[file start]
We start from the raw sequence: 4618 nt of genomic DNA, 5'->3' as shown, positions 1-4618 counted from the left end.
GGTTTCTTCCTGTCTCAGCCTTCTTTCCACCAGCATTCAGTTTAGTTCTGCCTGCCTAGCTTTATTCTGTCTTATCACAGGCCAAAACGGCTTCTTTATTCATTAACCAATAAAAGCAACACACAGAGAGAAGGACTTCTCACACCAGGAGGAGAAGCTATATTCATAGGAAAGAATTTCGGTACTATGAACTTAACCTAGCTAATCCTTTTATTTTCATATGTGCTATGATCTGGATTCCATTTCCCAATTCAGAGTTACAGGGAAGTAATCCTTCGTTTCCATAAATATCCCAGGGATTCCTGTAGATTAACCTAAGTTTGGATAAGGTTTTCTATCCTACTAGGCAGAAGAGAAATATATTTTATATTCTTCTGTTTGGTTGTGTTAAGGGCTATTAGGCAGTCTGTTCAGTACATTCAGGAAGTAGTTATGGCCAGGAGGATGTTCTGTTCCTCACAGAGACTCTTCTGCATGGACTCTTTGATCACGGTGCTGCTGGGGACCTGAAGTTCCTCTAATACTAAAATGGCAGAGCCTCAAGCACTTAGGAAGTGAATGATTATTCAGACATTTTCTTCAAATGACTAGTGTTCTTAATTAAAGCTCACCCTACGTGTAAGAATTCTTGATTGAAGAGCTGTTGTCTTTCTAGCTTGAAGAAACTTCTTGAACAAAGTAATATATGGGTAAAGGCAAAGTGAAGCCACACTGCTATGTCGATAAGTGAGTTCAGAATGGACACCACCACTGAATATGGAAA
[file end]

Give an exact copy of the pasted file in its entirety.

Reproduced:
We start from the raw sequence: 4618 nt of genomic DNA, 5'->3' as shown, positions 1-4618 counted from the left end.
GGTTTCTTCCTGTCTCAGCCTTCTTTCCACCAGCATTCAGTTTAGTTCTGCCTGCCTAGCTTTATTCTGTCTTATCACAGGCCAAAACGGCTTCTTTATTCATTAACCAATAAAAGCAACACACAGAGAGAAGGACTTCTCACACCAGGAGGAGAAGCTATATTCATAGGAAAGAATTTCGGTACTATGAACTTAACCTAGCTAATCCTTTTATTTTCATATGTGCTATGATCTGGATTCCATTTCCCAATTCAGAGTTACAGGGAAGTAATCCTTCGTTTCCATAAATATCCCAGGGATTCCTGTAGATTAACCTAAGTTTGGATAAGGTTTTCTATCCTACTAGGCAGAAGAGAAATATATTTTATATTCTTCTGTTTGGTTGTGTTAAGGGCTATTAGGCAGTCTGTTCAGTACATTCAGGAAGTAGTTATGGCCAGGAGGATGTTCTGTTCCTCACAGAGACTCTTCTGCATGGACTCTTTGATCACGGTGCTGCTGGGGACCTGAAGTTCCTCTAATACTAAAATGGCAGAGCCTCAAGCACTTAGGAAGTGAATGATTATTCAGACATTTTCTTCAAATGACTAGTGTTCTTAATTAAAGCTCACCCTACGTGTAAGAATTCTTGATTGAAGAGCTGTTGTCTTTCTAGCTTGAAGAAACTTCTTGAACAAAGTAATATATGGGTAAAGGCAAAGTGAAGCCACACTGCTATGTCGATAAGTGAGTTCAGAATGGACACCACCACTGAATATGGAAA